States with poor climate policy ‘overlap’ with those seeking to limit rights, Kamala Harris says
Sen. Kamala Harris (D-Calif.) called Thursday for the United States to expand its climate policy beyond the Paris accord to address global inequities related to climate.
In a CNN town hall Thursday, Harris told a nearly full auditorium of mostly young people who are seeking greater rights for workers.
“We’re the only country in the world that’s still selling sweatshops,” she said. “We’re having companies say, ‘We’re happy to pay you less because the market is telling us we’re going to be competitive if we work fewer hours.’ They say these aren’t evil companies. They say ‘we’re making good decisions.’ And they’re paying us less and they’re telling us we can never have as much power.”
Harris, who was the 2016 Democratic presidential nominee, introduced legislation last month to create a national “climate justice fund” to reduce the barriers faced by people who live in climate-impacted areas.
This week, as the Senate debated whether to approve a continuing resolution and raise the nation’s debt ceiling, Harris asked for the Congress to advance her climate bill.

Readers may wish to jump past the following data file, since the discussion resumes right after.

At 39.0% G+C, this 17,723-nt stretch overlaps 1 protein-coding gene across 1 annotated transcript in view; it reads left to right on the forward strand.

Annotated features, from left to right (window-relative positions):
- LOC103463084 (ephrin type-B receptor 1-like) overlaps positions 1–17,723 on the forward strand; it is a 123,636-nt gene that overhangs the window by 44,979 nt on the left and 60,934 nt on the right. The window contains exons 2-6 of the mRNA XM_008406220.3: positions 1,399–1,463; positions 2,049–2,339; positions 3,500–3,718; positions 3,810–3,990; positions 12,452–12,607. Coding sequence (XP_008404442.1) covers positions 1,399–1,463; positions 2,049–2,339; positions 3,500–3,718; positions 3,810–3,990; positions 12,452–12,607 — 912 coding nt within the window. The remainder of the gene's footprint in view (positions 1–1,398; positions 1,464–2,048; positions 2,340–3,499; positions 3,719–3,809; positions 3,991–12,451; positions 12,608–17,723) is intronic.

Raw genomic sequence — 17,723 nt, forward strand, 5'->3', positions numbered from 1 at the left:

“We can do this,” she said on Thursday. “We know a lot about what it takes to create a climate-justice fund. We know what it takes to make sure that there’s a path to employment for anyone who can’t get it in this country.”
Harris said she’d be proud to sign the bill into law and noted that the president has previously made climate change a focus of his administration.
When it comes to the impacts of climate change — which she said are already being felt in her state of California — Harris said she’d be proud to sign legislation to reduce emissions.
“When you see, say, a little kid in school struggling at the moment with the heat, if we can’t fix that in our country, we are not going to have the future we need,” she said. “We are not going to have the future we want if we’re not all working together.”
Harris was the keynote speaker at the People for Climate March in Washington on Thursday, where she discussed the fight to protect water and land, as well as a growing focus on climate and inequality.
The senator said she will sign a climate and labor bill next week that will protect the rights of